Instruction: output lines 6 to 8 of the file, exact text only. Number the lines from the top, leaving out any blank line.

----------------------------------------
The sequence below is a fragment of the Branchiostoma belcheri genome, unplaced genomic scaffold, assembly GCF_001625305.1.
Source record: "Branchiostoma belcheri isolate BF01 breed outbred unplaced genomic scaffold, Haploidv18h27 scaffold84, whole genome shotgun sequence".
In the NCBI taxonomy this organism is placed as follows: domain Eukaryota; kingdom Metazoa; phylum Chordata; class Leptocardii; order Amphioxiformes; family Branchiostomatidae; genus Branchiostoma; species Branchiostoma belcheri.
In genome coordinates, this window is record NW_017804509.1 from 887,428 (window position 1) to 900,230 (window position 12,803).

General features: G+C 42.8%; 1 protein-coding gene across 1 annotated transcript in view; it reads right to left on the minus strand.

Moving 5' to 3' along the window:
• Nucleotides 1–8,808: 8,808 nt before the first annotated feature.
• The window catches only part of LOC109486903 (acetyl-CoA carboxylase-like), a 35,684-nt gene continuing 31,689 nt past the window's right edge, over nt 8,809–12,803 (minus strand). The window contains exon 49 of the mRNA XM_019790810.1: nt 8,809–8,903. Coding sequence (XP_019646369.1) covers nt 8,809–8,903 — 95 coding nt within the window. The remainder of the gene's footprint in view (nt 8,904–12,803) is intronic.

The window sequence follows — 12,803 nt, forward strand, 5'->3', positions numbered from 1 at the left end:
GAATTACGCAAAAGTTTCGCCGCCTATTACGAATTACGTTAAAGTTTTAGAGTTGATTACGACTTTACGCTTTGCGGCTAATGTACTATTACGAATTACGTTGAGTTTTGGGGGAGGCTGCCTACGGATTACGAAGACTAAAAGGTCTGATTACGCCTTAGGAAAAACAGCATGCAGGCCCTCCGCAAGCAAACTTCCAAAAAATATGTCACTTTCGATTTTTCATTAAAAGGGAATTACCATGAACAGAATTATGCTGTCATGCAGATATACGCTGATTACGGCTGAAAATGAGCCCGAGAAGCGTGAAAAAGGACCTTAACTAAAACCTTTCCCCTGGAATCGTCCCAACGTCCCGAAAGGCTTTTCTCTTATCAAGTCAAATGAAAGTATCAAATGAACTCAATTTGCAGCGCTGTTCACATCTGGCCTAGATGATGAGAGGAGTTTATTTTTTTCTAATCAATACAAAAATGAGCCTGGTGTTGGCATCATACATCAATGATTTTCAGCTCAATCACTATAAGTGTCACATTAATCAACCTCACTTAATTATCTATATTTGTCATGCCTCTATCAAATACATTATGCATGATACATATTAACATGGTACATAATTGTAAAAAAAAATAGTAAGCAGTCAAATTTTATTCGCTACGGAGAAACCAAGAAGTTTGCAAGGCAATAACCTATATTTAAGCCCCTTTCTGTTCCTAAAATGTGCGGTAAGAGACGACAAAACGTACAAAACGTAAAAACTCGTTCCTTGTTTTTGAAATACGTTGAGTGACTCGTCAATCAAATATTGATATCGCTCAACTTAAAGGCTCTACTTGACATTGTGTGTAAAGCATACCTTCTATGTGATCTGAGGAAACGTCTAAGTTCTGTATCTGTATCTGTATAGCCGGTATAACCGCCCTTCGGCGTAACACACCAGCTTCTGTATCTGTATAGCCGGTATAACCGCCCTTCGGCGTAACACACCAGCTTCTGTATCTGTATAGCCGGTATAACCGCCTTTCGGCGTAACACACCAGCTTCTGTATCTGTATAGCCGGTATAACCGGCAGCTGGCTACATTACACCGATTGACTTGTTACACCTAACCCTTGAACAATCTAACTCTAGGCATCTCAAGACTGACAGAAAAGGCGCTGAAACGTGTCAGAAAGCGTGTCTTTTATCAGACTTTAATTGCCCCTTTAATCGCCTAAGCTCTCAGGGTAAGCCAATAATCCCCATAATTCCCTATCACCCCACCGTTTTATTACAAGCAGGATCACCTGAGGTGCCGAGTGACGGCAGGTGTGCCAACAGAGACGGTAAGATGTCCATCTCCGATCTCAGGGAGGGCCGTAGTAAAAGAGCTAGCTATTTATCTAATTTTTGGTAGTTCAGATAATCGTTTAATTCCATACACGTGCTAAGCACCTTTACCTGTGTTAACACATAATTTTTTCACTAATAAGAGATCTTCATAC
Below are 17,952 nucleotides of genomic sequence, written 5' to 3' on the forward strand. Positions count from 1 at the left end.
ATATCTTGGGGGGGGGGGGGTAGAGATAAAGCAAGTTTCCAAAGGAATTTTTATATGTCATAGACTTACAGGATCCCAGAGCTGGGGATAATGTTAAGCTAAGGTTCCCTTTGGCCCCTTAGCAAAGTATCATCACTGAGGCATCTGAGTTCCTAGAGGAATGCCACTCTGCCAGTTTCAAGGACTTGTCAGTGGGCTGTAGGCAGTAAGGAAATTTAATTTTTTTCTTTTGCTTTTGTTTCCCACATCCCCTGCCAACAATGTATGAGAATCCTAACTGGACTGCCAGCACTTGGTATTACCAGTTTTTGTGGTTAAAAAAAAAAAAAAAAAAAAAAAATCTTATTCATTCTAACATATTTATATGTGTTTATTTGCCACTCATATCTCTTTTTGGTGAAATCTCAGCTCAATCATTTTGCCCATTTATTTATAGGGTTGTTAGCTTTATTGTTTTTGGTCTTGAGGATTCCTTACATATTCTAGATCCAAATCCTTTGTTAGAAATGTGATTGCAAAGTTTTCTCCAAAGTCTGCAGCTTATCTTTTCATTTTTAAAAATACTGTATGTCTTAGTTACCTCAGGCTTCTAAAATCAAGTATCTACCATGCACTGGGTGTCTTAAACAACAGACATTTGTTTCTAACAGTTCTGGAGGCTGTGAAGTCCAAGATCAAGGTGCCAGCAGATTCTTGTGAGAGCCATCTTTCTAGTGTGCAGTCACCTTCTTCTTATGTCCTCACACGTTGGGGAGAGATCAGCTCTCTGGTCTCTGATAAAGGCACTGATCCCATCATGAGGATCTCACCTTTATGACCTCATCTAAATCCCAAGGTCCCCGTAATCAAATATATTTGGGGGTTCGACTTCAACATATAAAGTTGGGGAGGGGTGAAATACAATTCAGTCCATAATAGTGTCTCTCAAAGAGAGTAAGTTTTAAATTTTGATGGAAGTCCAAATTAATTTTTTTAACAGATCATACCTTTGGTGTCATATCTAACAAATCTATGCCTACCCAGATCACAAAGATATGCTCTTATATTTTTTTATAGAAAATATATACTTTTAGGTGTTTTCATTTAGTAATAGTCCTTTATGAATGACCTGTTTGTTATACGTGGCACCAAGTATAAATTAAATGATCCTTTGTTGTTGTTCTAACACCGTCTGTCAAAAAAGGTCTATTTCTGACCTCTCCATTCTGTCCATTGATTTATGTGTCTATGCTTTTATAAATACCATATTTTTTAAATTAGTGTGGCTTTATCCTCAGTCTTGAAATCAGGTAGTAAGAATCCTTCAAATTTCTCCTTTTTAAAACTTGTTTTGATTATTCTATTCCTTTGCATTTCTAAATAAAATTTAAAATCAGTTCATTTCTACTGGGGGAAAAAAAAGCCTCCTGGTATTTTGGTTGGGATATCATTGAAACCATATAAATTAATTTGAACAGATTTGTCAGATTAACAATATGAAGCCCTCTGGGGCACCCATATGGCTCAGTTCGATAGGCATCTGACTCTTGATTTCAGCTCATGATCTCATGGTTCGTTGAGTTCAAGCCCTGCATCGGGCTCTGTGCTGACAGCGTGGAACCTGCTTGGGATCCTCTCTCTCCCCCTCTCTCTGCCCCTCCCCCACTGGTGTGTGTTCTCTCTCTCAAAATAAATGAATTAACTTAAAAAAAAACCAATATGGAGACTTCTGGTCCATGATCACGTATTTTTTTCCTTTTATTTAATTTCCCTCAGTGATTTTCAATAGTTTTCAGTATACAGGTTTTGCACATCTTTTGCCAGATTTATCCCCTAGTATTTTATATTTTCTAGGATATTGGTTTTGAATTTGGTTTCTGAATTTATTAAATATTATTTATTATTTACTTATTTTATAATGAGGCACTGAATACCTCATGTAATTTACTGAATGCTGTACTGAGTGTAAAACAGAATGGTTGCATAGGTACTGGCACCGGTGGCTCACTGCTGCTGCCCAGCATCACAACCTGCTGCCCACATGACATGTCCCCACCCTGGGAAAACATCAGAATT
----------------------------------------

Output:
Moving 5' to 3' along the window:
• Nucleotides 1–8,808: 8,808 nt before the first annotated feature.
• The window catches only part of LOC109486903 (acetyl-CoA carboxylase-like), a 35,684-nt gene continuing 31,689 nt past the window's right edge, over nt 8,809–12,803 (minus strand). The window contains exon 49 of the mRNA XM_019790810.1: nt 8,809–8,903. Coding sequence (XP_019646369.1) covers nt 8,809–8,903 — 95 coding nt within the window. The remainder of the gene's footprint in view (nt 8,904–12,803) is intronic.